Good Traffic Management Guide


Traffic overlay

In Cities: Skylines, every city is unique. The geography, size of your districts, mix of commercial and industrial areas, available outside connections and a hundred other factors will determine the right traffic management solution for each part of the city.

That said, the general principles always apply. There’s optimal strategies that can help you keep traffic flow well over 80% no matter how big your city gets. In this guide, I’ll talk about some of those principles. We’ll also look at a few of the game’s systems, UI and quirks.

Here’s a few other posts that complement this one: how to reduce traffic in the first place, how to build bike highways, how to add pedestrian crossings, rundown of every public transport type.

Note on compatibility: I’m writing this late 2018, after the first seven expansions, including Industries. I’m talking about the unmodded game, so the advice here should work across PC, Mac, Switch, Xbox, PS4 and Linux versions.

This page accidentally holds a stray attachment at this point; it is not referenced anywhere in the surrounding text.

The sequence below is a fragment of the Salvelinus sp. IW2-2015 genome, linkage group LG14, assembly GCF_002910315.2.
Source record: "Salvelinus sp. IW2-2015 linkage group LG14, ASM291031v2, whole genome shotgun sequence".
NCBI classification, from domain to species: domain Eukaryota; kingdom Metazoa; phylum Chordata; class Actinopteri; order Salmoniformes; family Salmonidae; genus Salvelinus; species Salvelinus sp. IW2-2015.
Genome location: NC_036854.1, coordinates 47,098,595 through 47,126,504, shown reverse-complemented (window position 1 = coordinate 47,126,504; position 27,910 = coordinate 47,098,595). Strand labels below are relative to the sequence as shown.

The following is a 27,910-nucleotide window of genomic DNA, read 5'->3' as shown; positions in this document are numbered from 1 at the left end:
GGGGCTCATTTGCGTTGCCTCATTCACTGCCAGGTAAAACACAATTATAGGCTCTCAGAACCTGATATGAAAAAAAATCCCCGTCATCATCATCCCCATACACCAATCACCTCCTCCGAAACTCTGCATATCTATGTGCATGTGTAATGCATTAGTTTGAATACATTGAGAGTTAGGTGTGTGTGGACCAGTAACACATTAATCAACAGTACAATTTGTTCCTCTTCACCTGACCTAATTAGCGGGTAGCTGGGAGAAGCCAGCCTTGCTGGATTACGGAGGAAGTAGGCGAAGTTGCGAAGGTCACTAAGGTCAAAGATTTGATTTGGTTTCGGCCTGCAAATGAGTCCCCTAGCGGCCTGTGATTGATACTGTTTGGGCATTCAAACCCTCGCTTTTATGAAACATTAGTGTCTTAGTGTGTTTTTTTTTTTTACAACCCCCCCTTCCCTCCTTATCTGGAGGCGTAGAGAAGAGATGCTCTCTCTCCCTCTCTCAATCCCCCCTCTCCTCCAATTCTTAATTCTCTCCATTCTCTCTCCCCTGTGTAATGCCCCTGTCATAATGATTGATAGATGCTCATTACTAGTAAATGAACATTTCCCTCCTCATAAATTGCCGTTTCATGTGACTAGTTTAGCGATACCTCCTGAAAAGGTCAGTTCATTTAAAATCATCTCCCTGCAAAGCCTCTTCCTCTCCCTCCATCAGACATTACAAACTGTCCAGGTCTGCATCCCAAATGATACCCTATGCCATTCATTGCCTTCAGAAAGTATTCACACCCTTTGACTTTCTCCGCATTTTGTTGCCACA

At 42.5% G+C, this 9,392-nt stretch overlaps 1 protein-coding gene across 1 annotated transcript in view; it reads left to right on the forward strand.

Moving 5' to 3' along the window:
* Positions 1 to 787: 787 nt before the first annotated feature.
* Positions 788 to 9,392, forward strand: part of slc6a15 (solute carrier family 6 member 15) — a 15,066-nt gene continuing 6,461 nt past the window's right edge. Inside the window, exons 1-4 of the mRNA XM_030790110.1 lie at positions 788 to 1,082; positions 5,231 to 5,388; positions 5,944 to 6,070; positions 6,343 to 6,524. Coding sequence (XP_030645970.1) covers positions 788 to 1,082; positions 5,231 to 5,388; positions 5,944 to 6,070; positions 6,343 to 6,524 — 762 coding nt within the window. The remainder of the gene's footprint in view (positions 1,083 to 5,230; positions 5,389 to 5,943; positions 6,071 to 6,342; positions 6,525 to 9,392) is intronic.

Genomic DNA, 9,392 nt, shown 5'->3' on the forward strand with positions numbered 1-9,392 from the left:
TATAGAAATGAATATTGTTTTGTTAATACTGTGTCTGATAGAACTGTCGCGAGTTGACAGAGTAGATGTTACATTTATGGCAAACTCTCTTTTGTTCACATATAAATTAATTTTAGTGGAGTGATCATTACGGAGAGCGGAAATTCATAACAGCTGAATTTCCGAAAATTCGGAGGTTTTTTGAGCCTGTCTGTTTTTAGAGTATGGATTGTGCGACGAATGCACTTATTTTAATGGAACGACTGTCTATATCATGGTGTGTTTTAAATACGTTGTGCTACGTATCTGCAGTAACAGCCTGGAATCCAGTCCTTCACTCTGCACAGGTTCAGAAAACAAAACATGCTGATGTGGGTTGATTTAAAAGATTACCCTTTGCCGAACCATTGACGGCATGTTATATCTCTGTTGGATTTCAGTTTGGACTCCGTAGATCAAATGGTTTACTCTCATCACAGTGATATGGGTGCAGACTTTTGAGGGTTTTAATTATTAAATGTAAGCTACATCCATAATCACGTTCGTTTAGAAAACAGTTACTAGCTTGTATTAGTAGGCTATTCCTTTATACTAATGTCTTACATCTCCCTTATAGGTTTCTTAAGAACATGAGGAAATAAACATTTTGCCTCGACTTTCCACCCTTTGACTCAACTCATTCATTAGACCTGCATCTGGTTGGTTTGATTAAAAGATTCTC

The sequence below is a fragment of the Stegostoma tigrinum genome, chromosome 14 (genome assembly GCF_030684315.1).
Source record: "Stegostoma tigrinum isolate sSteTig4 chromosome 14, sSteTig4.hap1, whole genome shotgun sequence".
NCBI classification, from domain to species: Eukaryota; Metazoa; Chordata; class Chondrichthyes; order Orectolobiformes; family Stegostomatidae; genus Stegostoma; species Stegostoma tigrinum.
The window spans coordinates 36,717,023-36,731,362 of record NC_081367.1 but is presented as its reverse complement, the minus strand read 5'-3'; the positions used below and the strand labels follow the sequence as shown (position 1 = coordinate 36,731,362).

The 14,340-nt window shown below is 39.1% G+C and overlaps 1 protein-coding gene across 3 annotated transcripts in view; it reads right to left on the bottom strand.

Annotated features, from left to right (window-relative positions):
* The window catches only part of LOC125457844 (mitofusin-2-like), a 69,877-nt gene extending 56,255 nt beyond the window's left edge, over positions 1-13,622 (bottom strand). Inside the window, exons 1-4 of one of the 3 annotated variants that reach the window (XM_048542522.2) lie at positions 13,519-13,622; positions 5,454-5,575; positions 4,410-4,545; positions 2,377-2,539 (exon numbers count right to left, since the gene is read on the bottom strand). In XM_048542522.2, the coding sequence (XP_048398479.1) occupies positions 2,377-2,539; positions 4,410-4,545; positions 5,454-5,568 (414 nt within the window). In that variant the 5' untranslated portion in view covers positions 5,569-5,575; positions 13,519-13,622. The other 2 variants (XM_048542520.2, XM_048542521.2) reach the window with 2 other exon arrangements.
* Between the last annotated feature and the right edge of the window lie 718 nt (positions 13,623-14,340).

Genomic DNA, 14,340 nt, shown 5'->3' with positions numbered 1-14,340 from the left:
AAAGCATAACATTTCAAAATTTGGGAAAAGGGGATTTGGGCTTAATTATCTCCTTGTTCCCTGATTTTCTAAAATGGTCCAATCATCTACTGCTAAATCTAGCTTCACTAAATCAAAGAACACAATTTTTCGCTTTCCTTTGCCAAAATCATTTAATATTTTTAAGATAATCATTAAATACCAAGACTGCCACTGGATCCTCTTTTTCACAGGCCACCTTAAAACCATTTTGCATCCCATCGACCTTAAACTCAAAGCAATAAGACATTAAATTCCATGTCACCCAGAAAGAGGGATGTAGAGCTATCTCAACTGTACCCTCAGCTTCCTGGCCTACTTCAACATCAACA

What needs to go where

It’s worth just remembering that the game simulates individual people and goods. They need to literally move from one place to another. Traffic isn’t aggregated or simulated in an abstract way. If traffic can’t get through, it will eventually just despawn. That means businesses can’t fill their jobs and shops can’t stock their shelves. Left alone, those buildings will close down and get abandoned because they can’t operate.

Residents travel from home to work, or home to leisure, and then back. They don’t travel within residential areas - to visit friends, for example. So you don’t need to account for those kinds of journeys. Tourists arrive by road, rail, air or sea, make their visit, then leave the same way.

Goods and cargo travel to commercial areas. Depending on your setup, they’ll come from outside the city, your industrial areas, or a mix of both. I’ve broken that down a bit more on my supply chain article.